Russia has no plans to give up Crimea after it annexed it from Ukraine, and has rejected the US call to "return" the territory. Kremlin's statement comes in response to comments made by the Donald Trump administration and the president's own tweet that said "Crimea was TAKEN by Russia" and questioned if it was because the Obama administration was "too soft" on the country.
"We don't return our territories. Crimea is a territory of the Russian Federation," Russian Foreign Ministry spokeswoman Maria Zakharova told reporters on 15 February.
Kremlin spokesman Dmitry Peskov also stated that the matter was not up for discussion. "The theme of returning Crimea will not be discussed... Russia does not discuss its territorial integrity with foreign partners," he said.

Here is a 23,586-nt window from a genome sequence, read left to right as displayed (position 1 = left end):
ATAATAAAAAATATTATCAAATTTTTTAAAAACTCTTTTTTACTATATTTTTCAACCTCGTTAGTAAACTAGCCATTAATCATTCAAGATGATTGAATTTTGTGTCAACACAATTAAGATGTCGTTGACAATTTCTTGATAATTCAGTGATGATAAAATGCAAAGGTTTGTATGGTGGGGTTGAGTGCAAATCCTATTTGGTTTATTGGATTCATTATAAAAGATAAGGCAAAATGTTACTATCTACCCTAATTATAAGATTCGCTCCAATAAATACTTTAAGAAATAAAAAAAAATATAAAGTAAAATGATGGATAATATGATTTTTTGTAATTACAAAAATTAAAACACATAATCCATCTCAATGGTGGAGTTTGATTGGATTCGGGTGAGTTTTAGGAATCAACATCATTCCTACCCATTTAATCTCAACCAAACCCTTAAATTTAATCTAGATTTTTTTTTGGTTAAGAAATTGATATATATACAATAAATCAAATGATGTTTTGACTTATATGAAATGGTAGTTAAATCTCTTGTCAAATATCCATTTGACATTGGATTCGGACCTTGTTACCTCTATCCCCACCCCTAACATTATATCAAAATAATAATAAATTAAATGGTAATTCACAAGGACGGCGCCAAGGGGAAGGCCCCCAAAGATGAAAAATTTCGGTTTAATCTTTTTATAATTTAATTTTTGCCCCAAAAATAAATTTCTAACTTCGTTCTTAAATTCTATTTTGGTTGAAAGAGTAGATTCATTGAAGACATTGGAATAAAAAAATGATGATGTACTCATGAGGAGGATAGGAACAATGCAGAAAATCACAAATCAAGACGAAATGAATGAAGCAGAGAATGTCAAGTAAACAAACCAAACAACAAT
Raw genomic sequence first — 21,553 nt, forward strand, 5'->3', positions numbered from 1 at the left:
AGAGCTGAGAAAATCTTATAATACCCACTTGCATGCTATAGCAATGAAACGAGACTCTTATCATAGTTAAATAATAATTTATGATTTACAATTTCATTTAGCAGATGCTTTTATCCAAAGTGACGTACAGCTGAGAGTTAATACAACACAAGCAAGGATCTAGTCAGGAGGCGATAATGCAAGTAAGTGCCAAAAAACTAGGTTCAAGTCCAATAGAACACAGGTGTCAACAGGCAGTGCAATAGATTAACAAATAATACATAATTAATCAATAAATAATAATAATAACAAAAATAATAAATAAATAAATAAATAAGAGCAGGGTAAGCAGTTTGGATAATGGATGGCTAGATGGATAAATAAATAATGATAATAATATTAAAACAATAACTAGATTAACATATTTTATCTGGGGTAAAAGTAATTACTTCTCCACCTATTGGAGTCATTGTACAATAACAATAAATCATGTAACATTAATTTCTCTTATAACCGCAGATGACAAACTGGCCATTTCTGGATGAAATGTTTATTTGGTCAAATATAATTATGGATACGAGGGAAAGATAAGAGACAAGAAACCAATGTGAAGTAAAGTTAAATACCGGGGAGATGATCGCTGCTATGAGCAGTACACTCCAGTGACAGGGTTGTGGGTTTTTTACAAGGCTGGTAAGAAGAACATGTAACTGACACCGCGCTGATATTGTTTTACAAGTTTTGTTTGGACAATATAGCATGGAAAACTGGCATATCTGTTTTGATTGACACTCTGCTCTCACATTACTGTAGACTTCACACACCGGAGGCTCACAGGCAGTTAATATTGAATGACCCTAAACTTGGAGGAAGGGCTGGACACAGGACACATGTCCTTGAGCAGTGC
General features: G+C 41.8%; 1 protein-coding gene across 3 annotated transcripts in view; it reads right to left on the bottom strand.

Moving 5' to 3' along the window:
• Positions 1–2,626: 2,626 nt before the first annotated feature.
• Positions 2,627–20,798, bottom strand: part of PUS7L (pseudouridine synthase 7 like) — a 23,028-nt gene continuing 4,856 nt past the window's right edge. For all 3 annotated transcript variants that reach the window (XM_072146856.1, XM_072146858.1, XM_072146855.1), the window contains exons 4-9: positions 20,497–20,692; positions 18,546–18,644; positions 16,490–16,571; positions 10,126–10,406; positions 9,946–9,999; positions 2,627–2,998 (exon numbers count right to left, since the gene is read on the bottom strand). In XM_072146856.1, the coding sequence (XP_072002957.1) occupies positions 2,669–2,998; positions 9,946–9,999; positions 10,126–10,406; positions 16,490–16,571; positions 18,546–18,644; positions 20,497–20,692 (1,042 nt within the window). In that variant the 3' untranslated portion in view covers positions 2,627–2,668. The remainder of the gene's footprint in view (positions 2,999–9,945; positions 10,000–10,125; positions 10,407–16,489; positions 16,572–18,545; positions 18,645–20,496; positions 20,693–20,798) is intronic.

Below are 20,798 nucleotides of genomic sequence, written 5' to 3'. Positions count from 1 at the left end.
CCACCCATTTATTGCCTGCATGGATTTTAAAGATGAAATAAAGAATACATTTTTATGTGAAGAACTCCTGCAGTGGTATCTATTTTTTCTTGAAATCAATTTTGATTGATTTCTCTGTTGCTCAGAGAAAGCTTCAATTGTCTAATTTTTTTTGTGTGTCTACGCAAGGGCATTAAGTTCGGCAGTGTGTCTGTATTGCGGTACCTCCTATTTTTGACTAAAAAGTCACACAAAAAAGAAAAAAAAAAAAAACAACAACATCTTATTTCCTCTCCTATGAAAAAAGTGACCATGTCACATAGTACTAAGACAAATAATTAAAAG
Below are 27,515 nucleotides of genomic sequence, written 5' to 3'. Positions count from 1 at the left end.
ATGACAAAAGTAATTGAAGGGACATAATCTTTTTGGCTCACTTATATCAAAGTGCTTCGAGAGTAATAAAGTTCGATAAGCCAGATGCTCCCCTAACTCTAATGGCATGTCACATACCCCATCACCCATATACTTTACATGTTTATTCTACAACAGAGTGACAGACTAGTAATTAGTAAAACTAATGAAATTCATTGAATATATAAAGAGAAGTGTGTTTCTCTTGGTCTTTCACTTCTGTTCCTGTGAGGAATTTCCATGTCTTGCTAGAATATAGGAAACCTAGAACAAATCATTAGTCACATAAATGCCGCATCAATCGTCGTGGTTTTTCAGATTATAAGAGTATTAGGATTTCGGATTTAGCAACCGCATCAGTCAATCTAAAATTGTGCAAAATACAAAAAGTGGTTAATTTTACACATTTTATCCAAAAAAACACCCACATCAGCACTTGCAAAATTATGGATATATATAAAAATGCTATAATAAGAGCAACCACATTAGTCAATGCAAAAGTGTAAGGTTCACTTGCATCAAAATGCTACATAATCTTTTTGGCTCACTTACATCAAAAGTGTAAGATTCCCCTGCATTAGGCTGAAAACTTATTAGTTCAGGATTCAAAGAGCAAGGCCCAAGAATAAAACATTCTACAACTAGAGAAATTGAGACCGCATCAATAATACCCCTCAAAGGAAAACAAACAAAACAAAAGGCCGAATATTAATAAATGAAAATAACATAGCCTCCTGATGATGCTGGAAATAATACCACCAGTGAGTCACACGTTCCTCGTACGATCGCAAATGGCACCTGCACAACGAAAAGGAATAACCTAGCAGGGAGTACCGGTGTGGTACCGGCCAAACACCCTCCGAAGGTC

On Tuesday, White House Press Secretary Sean Spicer said that "President Trump has made it very clear that he expects the Russian government to deescalate violence in the Ukraine and return Crimea."
There have been back and forth exchanges between Kremlin and Washington regarding the Crimea situation over the past week, indicating a turn-around for Trump who had in July 2016 stated that the issue was one for Europe and not the US.
At the time, Trump had said Putin would not make a military move into Ukraine despite the fact that he had already done so with the annexation of Crimea.
"He's not going into Ukraine, OK, just so you understand. He's not going to go into Ukraine, all right?" Trump said in an interview. "You can mark it down. You can put it down. You can take it anywhere you want."
Crimea became a part of Ukraine in 1954 but was annexed by Russia following a coup in Kiev in 2014, during which a majority of Crimeans voted to rejoin Russia.